Things looked good for Stephen Douglas’ dream or organizing Indian country for the white race, the transcontinental railroad, for his investments in real estate, and for his political aspirations. Even if the South got its revenge for his amendment that killed a southern route for the Pacific railroad, a new Congress meant new opportunities and over the summer between the 32nd Congress adjourning and the 33rd beginning momentum seemed to swing in the Little Giant’s favor. Douglas could go home with high hopes of success in the winter.

David Rice Atchison went home too. There the spokesman of Missouri valley slaveholders found his neighbors not at all pleased with his calculated surrender. Submitting to a ban on slavery meant at least the silent implication that it soiled its practitioners. Did Bourbon Dave really expect them to take that? They should not have to skulk about and steal Kansas, or accept exclusion from land practically within sight of their Missouri plantations. As much as we struggle to imagine it now, many believed slavery right and good and took attacks on it as attacks on their own good character. Plenty of abolitionists, if not always for the same reasons we would cite today, certainly agreed.

David Rice Atchison (D-MO)

David Rice Atchison (D-MO)

On top of the insult came practical fears: if the railroad ran through enslaved Missouri from free Illinois to free Nebraska, every passing train would invite slaves to hop on and steal themselves freedom. Free soil Nebraska would invite a flood of free soil northerners to rush up to their border on a third side with their slave-stealing and slave-inciting ways. How could they sleep at night if they knew thieving abolitionists lived just down the road and would inflame their slaves to murderous rebellion?

With the book finally closed on slavery west of Missouri, southern immigration to that state’s own lightly enslaved land would ebb and into the gap might come more whites who wanted no slaves, Benton’s kind of people, who threatened to demographically transform not just the unsettled territory but Missouri too. With slave property so insecure and demand flagging, prices would plunge. Slaveholders would have to sell out before the price got too low to minimize their losses, thus driving the price down even further and deporting the slaves down to the Lower South where prices would remain higher in an economic death spiral. In just a few short years, Missouri could turn into a free state in all but name.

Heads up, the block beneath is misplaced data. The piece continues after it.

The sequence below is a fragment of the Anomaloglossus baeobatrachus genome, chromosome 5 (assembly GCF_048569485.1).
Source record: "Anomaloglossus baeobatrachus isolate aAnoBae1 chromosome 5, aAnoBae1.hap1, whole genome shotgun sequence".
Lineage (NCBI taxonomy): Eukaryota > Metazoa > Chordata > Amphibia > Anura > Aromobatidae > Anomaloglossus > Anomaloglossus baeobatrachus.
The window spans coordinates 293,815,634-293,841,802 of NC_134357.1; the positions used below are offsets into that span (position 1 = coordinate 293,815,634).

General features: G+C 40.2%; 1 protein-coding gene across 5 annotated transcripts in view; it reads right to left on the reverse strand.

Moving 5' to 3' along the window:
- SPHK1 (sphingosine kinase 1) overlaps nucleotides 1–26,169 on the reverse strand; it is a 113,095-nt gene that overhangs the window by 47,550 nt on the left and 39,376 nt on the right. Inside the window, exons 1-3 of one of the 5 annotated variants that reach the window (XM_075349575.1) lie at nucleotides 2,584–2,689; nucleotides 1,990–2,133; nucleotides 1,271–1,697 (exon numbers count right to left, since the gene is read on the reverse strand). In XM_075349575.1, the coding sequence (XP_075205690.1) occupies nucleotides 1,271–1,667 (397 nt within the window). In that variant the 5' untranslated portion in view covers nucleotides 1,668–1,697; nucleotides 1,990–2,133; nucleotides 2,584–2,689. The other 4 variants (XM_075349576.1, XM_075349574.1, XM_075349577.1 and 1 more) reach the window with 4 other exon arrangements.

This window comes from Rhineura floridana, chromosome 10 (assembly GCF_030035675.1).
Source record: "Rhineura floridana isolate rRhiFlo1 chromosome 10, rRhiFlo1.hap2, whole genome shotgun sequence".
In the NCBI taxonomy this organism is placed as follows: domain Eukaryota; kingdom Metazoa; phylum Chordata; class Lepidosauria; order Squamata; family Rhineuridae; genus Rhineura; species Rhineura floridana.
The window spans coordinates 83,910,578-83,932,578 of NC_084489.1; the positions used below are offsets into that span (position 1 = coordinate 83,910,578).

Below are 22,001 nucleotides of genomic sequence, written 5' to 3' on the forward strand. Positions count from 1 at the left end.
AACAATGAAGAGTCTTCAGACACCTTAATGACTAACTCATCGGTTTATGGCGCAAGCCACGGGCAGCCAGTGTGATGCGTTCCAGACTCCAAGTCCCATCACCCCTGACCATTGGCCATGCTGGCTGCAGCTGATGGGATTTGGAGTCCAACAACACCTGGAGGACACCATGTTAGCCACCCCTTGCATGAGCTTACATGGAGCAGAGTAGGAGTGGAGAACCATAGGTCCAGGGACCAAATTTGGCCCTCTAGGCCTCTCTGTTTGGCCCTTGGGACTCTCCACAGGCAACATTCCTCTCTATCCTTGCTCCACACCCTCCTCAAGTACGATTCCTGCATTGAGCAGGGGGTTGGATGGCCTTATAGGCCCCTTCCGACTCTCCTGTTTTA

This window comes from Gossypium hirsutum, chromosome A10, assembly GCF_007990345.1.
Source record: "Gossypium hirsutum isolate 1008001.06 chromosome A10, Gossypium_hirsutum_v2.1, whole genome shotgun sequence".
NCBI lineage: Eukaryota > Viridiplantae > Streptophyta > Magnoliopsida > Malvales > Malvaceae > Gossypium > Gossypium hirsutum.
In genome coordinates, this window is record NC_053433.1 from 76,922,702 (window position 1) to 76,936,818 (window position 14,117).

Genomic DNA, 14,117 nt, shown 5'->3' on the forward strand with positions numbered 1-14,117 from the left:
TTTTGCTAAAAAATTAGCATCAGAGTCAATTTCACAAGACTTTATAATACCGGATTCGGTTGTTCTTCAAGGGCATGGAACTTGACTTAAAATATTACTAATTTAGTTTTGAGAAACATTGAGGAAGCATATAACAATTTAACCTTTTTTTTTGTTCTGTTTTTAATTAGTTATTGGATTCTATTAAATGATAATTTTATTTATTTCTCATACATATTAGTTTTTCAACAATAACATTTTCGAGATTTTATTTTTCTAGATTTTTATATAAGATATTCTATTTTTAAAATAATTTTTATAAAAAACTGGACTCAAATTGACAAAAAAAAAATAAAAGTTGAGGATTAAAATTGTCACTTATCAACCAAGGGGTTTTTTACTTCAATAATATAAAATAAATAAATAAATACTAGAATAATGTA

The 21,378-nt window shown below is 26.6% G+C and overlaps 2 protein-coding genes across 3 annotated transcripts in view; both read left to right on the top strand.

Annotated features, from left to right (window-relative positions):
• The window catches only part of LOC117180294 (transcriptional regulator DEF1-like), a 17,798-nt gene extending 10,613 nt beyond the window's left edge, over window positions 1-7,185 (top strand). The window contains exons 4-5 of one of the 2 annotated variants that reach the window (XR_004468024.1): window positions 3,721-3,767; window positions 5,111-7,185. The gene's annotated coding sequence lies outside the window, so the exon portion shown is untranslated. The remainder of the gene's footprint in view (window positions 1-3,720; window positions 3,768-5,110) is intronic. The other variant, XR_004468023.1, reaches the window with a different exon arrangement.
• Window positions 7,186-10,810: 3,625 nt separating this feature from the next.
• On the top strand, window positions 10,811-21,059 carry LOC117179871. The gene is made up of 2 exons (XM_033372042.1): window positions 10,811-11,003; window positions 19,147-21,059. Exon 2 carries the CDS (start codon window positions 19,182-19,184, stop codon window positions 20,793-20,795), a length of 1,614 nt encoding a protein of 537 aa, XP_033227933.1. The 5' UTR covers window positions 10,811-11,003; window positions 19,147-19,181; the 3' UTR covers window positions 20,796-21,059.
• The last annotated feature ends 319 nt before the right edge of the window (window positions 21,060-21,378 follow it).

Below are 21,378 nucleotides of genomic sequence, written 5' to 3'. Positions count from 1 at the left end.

Allan Nevins quotes the St. Louis Republican on the matter:

If Nebraska be made a free Territory then will Missouri be surrounded on three sides by free territory, where there will always be men and means to assist in the escape of our slaves. … With the emissaries of abolitionists around us, and the facilities of escape so enlarged, this species of property would become insecure, if not valueless, in Missouri. The Free-Soilers and Abolitionists look to this result, and calculate upon the facilities which will be offered by the incorporation of this Territory with a provision against slavery, as a means of abolishing slavery in Missouri. This is the more evident from a pamphlet recently issued in new York, thousands of which have been scattered over this States, urging the incorporation of Nebraska Territory, with a provision against the introduction of slave property into it; and in the same pamphlet the reelection of Col. Benton to the United States Senate is urged with the understanding that he would support such a measure. … If this scheme be accomplished, then it is not too much to say that six millions of property will be rendered valueless by this single act of legislation.

Bourbon Dave, their senator, wanted to call down the apocalypse on them. Their own man, a Missouri valley planter, would ruin them all. What did they cheer his ousting of Benton for, if not the same closet abolitionism Atchison now courted himself?

Good Omens for the 33rd Congress

Stephen Douglas

Stephen Douglas

The short session closed on March 3, 1853 and with it the 32nd Congress ended. That brought an end to Stephen Douglas’ latest attempt to organize the territory west of Missouri and Iowa, but for whatever reasons and whatever his constitutional scruples, one of Douglas’ most persistent Southern foes gave way. David Rice Atchison, proslavery firebrand, switched to Douglas’ side. Bills to organize the Indian country as Nebraska Territory passed the House before so the Little Giant had good reason to think they would again in the 33rd Congress come December.  The Senators from Texas opposed the bill only in terms of timing and disposing properly of Indian title to the land first. Even in the rush at the end of the 32nd Congress, Douglas only lost 23-17. If Douglas could get Sam Houston and Thomas Jefferson Rusk, both returning for the new Congress, to join the yeas he would have 21-19. The focus on extinguishing Indian title to the land and resigned acquiescence to the Missouri Compromise’s ban on slavery augured no proslavery firestorm. The Armistice held.

That given, Douglas must have expected an easy time of shaking loose a few more Southern senators. Franklin Pierce, always an eager expansionist, gave Douglas a hand by dispatching George Manypenny to negotiate with the Indians. Allan Nevins describes his results in Ordeal of the Union, volume two, A House Dividing: